Popularized by Don Norman, the Don of UX-as-cognitive-science, affordances are widely understood to be the opportunities for interaction visible in things. Look at a pair of scissors and see where your hands go. For Norman, an affordance is a design feature of an actual object, it’s something that can be seen by someone and recognized based on their past experiences.
Ok, these bird scissors are a tricky example. They really only make sense because you know what scissors are and how to use them. Also probably because you are familiar with decorative birds. This will be important later, but now let me give you a clear example of an affordance. What is a baby likely to do with this nippled bottle?
Norman cites psychologist James J. Gibson for the cool idea of affordances. Gibson’s work on vision centered on a bigger claim: the mind does not assemble a complete visual image and then act on it, instead pieces of the visual field go directly to separate processing departments. I love this idea because it contradicts the model wherein the mind is a homunculus at the controls of some giant robot with organic cameras for eyes. Also, it really speaks to my experience as an athlete, where I respond to things before I know what I’m looking at. Finally, it accounts for the human body as a messy pile of competing habits/instincts, which sounds a lot like real life.
So, to Gibson, an affordance isn’t a design feature. It’s actually a form of experience in the mind, or, even, a protocol for information processing put to use in the human nervous system. So when you design a sweet call to action button or an elegant, simple control device, you haven’t built an affordance. You’ve created something that may work as an affordance to a person.
There’s another key difference between Gibson’s idea and Norman’s powerful popularization of it. For Norman, the affordance is just that part of the design suggesting how a person might use the tool. The nipple of the bottle or the handles of the scissors. But for Gibson, humans also see sharp blades on scissors and the round reservoir for fluid in a bottle. Affordances are potentials for interaction between the object and all kinds of other things. These scissors might work as a decorative item or a letter opener. The bottle might work as a paperweight or a ball. MacGyver is just really good at seeing affordances.
You could write out a near series of examples on this theme, where people see certain potentials in objects that might not match reality very well at all. Bananas, for example, can actually be opened by cracking the peel open by pulling the fruit’s two ends together really fast. A pen with barely any ink left certainly looks like a pen — the affordances are there — but you can’t write a single lousy word with it. Dental floss, to a prisoner, is string.
To recap: affordances develop over the lifetime of a person, are only indirectly about the objective properties of an object, and have to do with potential interactions between any part of an object and its environment (or, hell, things you brought in from across town).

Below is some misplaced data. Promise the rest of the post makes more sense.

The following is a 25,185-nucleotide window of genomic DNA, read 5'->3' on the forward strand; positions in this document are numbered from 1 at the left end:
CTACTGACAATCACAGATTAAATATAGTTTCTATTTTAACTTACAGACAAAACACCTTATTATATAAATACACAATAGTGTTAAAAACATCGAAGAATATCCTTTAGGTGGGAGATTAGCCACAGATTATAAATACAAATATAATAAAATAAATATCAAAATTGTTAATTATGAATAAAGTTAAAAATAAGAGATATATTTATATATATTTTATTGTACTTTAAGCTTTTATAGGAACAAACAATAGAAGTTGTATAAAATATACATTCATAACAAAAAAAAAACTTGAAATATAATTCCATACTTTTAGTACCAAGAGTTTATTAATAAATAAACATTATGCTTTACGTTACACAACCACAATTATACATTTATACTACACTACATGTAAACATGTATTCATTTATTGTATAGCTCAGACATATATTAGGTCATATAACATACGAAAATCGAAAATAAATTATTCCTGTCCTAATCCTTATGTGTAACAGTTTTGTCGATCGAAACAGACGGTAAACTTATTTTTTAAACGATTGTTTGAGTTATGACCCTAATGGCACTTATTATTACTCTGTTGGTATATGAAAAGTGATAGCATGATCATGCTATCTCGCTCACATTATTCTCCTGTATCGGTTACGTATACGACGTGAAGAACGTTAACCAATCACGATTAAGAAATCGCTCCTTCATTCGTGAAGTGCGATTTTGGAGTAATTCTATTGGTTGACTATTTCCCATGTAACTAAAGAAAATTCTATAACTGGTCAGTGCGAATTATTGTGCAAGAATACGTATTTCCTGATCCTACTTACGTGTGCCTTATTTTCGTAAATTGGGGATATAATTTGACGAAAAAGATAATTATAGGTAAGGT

What are the affordances of a surfboard? If you’ve never seen one before, it would probably not occur to you that you could swim it into the ocean’s waves and then hop up on it and ride those waves back towards shore. That affordance would just not exist.
Now, once you’ve been using a surfboard for a long time, you might start to see the affordance of “put my feet on this thing and ride down slopes” in other things. Like a plank of wood with wheels on it.
A plank of wood with wheels on it would have rolled down hills in a world without surfing, but the affordances developed in surfing eventually guided some people into doing things with a skateboard that had not been done before. (This story brought to you by the 2001 documentary Dog Town and Z-Boys which I must have watched in about 2001.)
For design today, what all this means is that “affordances” are conventions that specific real people have learned from other things they’ve done in their life (moreso things they’ve done recently than once upon a time). This means that affordances continue to change and so the things specific real people are ready to do with the products you build for them depend on what they’ve been using recently. So copy the things they know how to use. (Copy mainstream systems, but only if people get how to use them!)
Innovation must build from existing habits, though it can combine them creatively. Good news: the domain of convention that design is lifting from is as wide as the universe of affordance-patterns in the nervous systems of the target market. People using your product probably know how to make coffee and fold paper and take photos. Bad news: if you find an affordance that is relevant to you, then your skateboard-style controller had better act like a real skateboard or the affordance-pattern will be a liability more than an asset.
Is the theory of affordances true? Does Gibson’s theory of vision really accord with human cognition? Is Norman right that these affordances relate to mental models of things and that guides how people use things? Is all of this poppycock?
Good questions. To be considered another time.